Changing Oklahoma's Liquor Laws: No Easy Task (Force)
Alex Cameron, Oklahoma Impact Team
OKLAHOMA CITY -- Oklahoma lawmakers are expected to approve legislation this session that could, potentially, lead to the most significant changes in the state's liquor laws since liquor-by-the-drink was approved in the mid-1980s. SB 658 would create, for now, a simple legislative task force but, ultimately, could create a path to expanded liquor sales -- specifically, the sale of wine and "strong" beer in grocery stores and convenience stores.
Under current law, grocery stores may only sell 3.2 beer (3.2 percent alcohol by weight) -- so-called "non-intoxicating," or weak, beer. In order to purchase stronger beer or wine in Oklahoma, consumers must make a separate stop at a liquor store. There are many who believe the law is antiquated and should be changed so that shoppers need not make an extra stop.
"I think it's a wonderful idea," said shopper Pat Froehle, as she recently stood alongside the 3.2 beer cooler at Crest Food in Edmond. "When I go to Texas -- and I was just in Texas -- I buy a whole bunch of it and bring it back."
In Texas there's no such thing as 3.2 beer, just single-strength beers that are available in the grocery store right next to the wine. The same is true in Arkansas, Missouri, and New Mexico. Colorado permits a limited number of grocers to sell wine and strong beer, and the Kansas Legislature is considering similar changes to their laws.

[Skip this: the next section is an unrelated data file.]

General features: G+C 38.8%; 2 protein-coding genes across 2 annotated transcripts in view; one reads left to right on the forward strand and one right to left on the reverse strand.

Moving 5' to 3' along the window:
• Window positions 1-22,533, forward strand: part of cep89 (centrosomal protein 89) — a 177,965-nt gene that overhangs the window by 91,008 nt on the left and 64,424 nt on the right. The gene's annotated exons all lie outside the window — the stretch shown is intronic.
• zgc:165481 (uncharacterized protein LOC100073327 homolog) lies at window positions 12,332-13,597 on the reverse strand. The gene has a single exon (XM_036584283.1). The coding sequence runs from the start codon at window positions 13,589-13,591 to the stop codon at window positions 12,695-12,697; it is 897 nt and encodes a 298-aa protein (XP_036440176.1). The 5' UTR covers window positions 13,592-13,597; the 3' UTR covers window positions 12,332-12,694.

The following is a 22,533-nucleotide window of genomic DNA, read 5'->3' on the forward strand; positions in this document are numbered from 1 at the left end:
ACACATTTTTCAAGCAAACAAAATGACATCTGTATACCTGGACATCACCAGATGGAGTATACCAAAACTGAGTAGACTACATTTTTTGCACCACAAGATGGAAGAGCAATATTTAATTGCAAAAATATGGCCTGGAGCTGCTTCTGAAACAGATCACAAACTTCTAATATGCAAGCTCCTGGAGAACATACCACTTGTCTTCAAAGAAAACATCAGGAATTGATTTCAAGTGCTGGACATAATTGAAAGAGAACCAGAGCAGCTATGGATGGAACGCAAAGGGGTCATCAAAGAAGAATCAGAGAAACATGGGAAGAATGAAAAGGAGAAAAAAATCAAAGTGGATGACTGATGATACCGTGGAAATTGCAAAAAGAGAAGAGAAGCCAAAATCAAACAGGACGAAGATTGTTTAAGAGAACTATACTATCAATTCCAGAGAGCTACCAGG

Polling on the issue in Oklahoma is inconclusive. One statewide survey showed a slim majority of Oklahomans would be in favor of allowing grocery stores to sell wine. But another statewide poll showed, when likely voters were asked about the possibility of grocers offering both wine and strong beer, 3 out of 5 were opposed. A nearly identical poll, done in more urban Oklahoma County, flipped that result, showing almost 60 percent in favor.
The Greater Oklahoma City Chamber of Commerce, which commissioned the latter study, has made changing the law one of its legislative priorities.
"We think it's time that Oklahoma look at moving into the next century with regard to its laws on wine and single-strength beer," said Mark VanLandingham, the Chamber's chief lobbyist.
Sen. Clark Jolley, R-Edmond, did introduce such legislation at the beginning of the 2011 legislative session. The original version of SB 658 called for the wine and beer proposal to go to a vote of the people, in order to make the necessary changes to the state constitution.
But Sen. Dan Newberry, R-Tulsa, Chairman of the Senate's Business and Commerce Committee, to which the bill was assigned, refused to hear it.
"It's much more complicated than just--'Hey, we'll sell wine in grocery stores,'" Sen. Newberry explained, after the fact. "It's just not quite as simple as that."
Seeing the writing on the wall, Jolley pushed for a compromise, and Newberry agreed -- rewrite the bill so that it would set up a task force to study the issue.
"I just really think this is about trying to make sure we aim, and then we fire," said Newberry. "Let's make sure we understand what we're doing before we do it."
Liquor industry leaders couldn't agree more.
"We're not selling t-shirts," said Brad Naifeh, "I mean, we're selling an alcoholic beverage."
Naifeh is a third generation partner at Central Liquor Company, one of eight class A liquor wholesalers in the state, and certainly one of the largest. He said the system isn't broken, and those who want alcohol sales to be more convenient are just asking for more underage drinking and more DUI's.